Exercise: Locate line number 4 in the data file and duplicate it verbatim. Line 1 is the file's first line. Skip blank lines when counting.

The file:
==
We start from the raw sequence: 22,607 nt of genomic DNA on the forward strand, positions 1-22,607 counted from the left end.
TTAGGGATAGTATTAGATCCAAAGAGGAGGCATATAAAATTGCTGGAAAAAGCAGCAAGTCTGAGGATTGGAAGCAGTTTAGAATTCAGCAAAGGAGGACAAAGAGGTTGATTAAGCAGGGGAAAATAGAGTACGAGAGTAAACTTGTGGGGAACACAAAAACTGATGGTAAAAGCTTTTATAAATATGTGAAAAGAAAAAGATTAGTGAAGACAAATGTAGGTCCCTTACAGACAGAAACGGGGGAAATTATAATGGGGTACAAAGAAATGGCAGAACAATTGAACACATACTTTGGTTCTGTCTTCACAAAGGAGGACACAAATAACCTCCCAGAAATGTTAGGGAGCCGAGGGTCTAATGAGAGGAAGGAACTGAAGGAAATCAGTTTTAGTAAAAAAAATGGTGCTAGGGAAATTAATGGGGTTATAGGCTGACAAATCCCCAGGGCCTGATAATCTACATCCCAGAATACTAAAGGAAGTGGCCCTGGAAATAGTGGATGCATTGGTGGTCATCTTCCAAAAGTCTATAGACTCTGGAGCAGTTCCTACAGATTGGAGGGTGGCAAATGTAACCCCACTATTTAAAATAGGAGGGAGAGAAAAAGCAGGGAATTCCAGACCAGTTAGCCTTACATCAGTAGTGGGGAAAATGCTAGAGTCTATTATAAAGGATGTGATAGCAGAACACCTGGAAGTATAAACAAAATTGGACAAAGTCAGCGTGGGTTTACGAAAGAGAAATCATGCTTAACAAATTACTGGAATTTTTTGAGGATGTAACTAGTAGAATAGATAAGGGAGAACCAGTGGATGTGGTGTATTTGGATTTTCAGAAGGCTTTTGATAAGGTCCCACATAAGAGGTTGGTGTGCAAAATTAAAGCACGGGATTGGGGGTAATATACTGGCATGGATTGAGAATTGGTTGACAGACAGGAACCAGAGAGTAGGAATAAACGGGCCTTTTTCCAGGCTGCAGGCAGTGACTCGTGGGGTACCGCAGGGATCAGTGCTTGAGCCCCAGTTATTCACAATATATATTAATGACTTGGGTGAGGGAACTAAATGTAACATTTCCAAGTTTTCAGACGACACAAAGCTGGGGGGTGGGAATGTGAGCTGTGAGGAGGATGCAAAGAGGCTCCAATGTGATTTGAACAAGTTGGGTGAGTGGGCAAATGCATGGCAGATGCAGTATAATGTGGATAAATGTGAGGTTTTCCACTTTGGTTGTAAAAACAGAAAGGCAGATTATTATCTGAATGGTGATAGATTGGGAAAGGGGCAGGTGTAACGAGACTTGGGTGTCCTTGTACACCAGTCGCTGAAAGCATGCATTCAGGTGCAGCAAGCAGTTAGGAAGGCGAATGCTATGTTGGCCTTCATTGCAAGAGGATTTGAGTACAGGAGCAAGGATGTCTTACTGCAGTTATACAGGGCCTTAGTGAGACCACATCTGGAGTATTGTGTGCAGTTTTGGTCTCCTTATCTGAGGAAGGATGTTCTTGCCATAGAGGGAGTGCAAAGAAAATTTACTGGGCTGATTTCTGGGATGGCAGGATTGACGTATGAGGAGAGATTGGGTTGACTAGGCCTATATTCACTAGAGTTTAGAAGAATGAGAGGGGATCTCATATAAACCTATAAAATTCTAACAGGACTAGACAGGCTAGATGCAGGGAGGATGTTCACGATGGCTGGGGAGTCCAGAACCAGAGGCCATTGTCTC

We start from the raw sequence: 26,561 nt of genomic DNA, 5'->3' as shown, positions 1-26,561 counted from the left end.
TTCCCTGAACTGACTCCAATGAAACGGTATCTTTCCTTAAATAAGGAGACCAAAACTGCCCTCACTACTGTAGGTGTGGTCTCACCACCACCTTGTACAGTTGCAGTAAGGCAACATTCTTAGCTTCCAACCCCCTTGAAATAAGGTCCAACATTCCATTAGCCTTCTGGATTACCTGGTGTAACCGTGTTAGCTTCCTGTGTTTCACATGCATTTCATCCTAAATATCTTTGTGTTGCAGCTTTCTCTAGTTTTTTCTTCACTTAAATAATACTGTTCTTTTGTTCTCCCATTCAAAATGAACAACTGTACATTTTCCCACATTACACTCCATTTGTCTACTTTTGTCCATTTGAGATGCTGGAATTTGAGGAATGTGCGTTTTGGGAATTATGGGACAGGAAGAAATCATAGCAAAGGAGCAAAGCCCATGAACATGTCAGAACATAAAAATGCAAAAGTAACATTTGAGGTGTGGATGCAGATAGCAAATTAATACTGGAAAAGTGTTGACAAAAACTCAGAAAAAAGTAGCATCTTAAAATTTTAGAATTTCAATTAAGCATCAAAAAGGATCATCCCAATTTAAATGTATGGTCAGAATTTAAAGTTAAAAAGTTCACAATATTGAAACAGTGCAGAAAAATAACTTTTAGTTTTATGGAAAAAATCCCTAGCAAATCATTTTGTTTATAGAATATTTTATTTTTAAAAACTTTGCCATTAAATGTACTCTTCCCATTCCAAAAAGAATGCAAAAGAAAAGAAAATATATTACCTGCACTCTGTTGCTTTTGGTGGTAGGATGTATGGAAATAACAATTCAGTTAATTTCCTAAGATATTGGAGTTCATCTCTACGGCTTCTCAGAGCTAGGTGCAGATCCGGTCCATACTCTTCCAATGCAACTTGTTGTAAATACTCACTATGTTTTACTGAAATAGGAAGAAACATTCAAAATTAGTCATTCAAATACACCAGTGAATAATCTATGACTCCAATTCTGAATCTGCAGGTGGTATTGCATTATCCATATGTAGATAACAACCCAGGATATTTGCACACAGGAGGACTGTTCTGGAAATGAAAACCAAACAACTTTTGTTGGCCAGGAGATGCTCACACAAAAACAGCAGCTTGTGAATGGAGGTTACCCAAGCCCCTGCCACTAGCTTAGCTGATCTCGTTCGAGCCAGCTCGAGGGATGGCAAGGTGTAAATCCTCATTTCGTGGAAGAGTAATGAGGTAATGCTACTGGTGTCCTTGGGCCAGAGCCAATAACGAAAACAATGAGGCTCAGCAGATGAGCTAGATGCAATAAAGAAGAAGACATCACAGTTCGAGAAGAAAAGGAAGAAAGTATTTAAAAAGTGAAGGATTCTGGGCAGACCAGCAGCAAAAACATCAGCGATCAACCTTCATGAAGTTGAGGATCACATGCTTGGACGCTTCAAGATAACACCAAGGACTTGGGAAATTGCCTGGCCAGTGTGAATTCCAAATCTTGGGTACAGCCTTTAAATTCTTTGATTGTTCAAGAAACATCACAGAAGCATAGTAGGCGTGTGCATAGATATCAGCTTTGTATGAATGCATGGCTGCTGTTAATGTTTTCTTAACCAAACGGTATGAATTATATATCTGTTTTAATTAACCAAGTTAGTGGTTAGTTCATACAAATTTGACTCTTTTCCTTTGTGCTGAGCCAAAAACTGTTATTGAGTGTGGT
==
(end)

TTCCCTGAACTGACTCCAATGAAACGGTATCTTTCCTTAAATAAGGAGACCAAAACTGCCCTCACTACTGTAGGTGTGGTCTCACCACCACCTTGTACAGTTGCAGTAAGGCAACATTCTTAGCTTCCAACCCCCTTGAAATAAGGTCCAACATTCCATTAGCCTTCTGGATTACCTGGTGTAACCGTGTTAGCTTCCTGTGTTTCACATGCATTTCATCCTAAATATCTTTGTGTTGCAGCTTTCTCTAGTTTTTTCTTCACTTAAATAATACTGTTCTTTTGTTCTCCCATTCAAAATGAACAACTGTACATTTTCCCACATTACACTCCATTTGTCTACTTTTGTCCATTTGAGATGCTGGAATTTGAGGAATGTGCGTTTTGGGAATTATGGGACAGGAAGAAATCATAGCAAAGGAGCAAAGCCCATGAACATGTCAGAACATAAAAATGCAAAAGTAACATTTGAGGTGTGGATGCAGATAGCAAATTAATACTGGAAAAGTGTTGACAAAAACTCAGAAAAAAGTAGCATCTTAAAATTTTAGAATTTCAATTAAGCATCAAAAAGGATCATCCCAATTTAAATGTATGGTCAGAATTTAAAGTTAAAAAGTTCACAATATTGAAACAGTGCAGAAAAATAACTTTTAGTTTTATGGAAAAAATCCCTAGCAAATCATTTTGTTTATAGAATATTTTATTTTTAAAAACTTTGCCATTAAATGTACTCTTCCCATTCCAAAAAGAATGCAAAAGAAAAGAAAATATATTACCTGCACTCTGTTGCTTTTGGTGGTAGGATGTATGGAAATAACAATTCAGTTAATTTCCTAAGATATTGGAGTTCATCTCTACGGCTTCTCAGAGCTAGGTGCAGATCCGGTCCATACTCTTCCAATGCAACTTGTTGTAAATACTCACTATGTTTTACTGAAATAGGAAGAAACATTCAAAATTAGTCATTCAAATACACCAGTGAATAATCTATGACTCCAATTCTGAATCTGCAGGTGGTATTGCATTATCCATATGTAGATAACAACCCAGGATATTTGCACACAGGAGGACTGTTCTGGAAATGAAAACCAAACAACTTTTGTTGGCCAGGAGATGCTCACACAAAAACAGCAGCTTGTGAATGGAGGTTACCCAAGCCCCTGCCACTAGCTTAGCTGATCTCGTTCGAGCCAGCTCGAGGGATGGCAAGGTGTAAATCCTCATTTCGTGGAAGAGTAATGAGGTAATGCTACTGGTGTCCTTGGGCCAGAGCCAATAACGAAAACAATGAGGCTCAGCAGATGAGCTAGATGCAATAAAGAAGAAGACATCACAGTTCGAGAAGAAAAGGAAGAAAGTATTTAAAAAGTGAAGGATTCTGGGCAGACCAGCAGCAAAAACATCAGCGATCAACCTTCATGAAGTTGAGGATCACATGCTTGGACGCTTCAAGATAACACCAAGGACTTGGGAAATTGCCTGGCCAGTGTGAATTCCAAATCTTGGGTACAGCCTTTAAATTCTTTGATTGTTCAAGAAACATCACAGAAGCATAGTAGGCGTGTGCATAGATATCAGCTTTGTATGAATGCATGGCTGCTGTTAATGTTTTCTTAACCAAACGGTATGAATTATATATCTGTTTTAATTAACCAAGTTAGTGGTTAGTTCATACAAATTTGACTCTTTTCCTTTGTGCTGAGCCAAAAACTGTTATTGAGTGTGGT